Reservations in educational institutions for specific groups are essentially a flawed response to a problem. It is flawed for a number of reasons. The first and foremost is that it does not even begin to address or even recognize the actual problem, namely, that there is a mismatch between supply and demand. Any attempts at allocating a limited supply among the competing demanders for it is definitely not going to succeed in correcting the basic problem. This follows from a general principle that to solve a problem, one should address the cause(s) of the problem rather than merely attempting to suppress the symptoms that give evidence of the problem.
Continue reading “Reservations in the Indian educational system — Part 3”

Alan Watts Teaches Meditation

I was listening to a lecture “Alan Watts Teaches Meditation” (mp3 format) and I thought that I would share a bit of what he said on this blog. I enjoy listening to Alan Watts. Thankfully, there is a lot of great recordings of his available on the web. While in Berkeley, I used to listen to these dharma talks of his on a local public radio station. Anyway, I took the time to transcribe a few minutes of the talk. If anyone is interested in the audio files, let me know and I will tell you how to get them.
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His Most Exalted Holiness Sri Maha Param Pujaniya Gurudevji Bhagwanji Sriman Sri Sri Ravi Shankarji Mahadevji, I presume

Time for a little diversion, don’t you think? Of late this blog has been too involved with serious matters and I think it is time for something entirely different. Many of you regulars know that SSRS — a.k.a Sri Sri Ravi Shankar, a.k.a Param Pujaniya Gurudev Sri Sri Ravishankarji, a.k.a His Most Exalted Holiness the Maha Param Pujaniya Gurudev Bhagwan Sriman Sri Sri Ravi Shankarji Mahadevji, etc etc — is a favorite diversion for this blog. As luck would have it, another of His Most Exalted Holiness Sri Maha Param Pujaniya Gurudevji Bhagwanji Sriman Sri Sri Ravi Shankarji Mahadevji’s (henceforth shortened as HMEHSMHPGBSSSRSM) devotees has deigned to write me a note instructing me to mend my ways.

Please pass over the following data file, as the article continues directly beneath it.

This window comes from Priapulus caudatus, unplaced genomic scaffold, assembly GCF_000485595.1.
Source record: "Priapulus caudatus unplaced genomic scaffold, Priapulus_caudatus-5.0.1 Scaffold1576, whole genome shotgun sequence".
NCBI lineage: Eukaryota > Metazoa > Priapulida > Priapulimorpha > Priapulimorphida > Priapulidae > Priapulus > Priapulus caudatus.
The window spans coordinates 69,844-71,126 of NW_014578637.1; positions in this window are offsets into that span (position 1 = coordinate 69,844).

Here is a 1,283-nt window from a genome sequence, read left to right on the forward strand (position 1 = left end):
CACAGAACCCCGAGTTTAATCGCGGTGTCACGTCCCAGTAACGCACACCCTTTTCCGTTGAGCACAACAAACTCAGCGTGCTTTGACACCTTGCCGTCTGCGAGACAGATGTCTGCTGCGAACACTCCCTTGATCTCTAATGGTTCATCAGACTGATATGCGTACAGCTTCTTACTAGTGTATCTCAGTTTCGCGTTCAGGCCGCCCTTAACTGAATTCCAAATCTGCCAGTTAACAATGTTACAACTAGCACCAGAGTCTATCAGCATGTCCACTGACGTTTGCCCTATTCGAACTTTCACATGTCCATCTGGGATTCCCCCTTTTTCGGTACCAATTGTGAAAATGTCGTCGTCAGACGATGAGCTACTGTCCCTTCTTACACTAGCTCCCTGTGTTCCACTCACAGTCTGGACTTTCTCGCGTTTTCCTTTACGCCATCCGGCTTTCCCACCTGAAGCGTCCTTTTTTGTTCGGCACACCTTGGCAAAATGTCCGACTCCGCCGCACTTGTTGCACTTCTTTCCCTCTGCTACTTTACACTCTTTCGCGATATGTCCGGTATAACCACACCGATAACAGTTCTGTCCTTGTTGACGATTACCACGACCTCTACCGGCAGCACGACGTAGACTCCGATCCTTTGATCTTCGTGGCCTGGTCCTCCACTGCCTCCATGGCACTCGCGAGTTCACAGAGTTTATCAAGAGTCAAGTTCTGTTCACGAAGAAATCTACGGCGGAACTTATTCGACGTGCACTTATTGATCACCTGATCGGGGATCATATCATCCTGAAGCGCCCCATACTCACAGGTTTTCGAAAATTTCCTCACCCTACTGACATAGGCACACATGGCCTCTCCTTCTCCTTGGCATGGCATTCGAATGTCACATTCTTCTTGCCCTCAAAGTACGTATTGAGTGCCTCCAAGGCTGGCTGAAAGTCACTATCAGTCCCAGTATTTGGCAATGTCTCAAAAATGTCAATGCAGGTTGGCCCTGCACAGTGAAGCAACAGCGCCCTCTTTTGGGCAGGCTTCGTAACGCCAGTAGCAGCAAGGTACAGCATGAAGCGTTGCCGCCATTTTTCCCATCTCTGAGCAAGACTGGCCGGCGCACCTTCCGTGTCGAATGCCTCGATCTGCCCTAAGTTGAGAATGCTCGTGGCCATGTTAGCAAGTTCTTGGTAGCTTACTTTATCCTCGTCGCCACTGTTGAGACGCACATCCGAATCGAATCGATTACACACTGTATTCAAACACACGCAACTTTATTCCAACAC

[I know that this naming of the man is getting a bit out of hand. Previously I had been persuaded by his worshipers that the proper title for the man should be “the Supreme Commander of the Universe out of whose Nether Regions the Sun shines in all its Splendor” which for convenience one should write as SCOTUOOWNRTSSIAIS. So I say, take your pick — use HMEHSMHPGBSSSRSM or SCOTUOOWNRTSSIAIS — whichever you fancy, until of course another embellishment comes along to do proper justice to the amazing abilities of this god on earth.]
Continue reading “His Most Exalted Holiness Sri Maha Param Pujaniya Gurudevji Bhagwanji Sriman Sri Sri Ravi Shankarji Mahadevji, I presume”

Global Poverty and the Cell Phone

A magazine article in the New York Times of April 13th has the rather mistaken and misleading title “Can the Cell Phone End Global Poverty?” (Hat tip: Abhishek Sarda). The article title is misleading because it doesn’t even remotely attempt to answer that question. It is instead about what is called a “human-behavior researcher” or “user anthropologist,” in this case someone who works for Nokia and essentially tries to figure out how people actually use their phones and thus how phone companies should design phones for greater usability.
Continue reading “Global Poverty and the Cell Phone”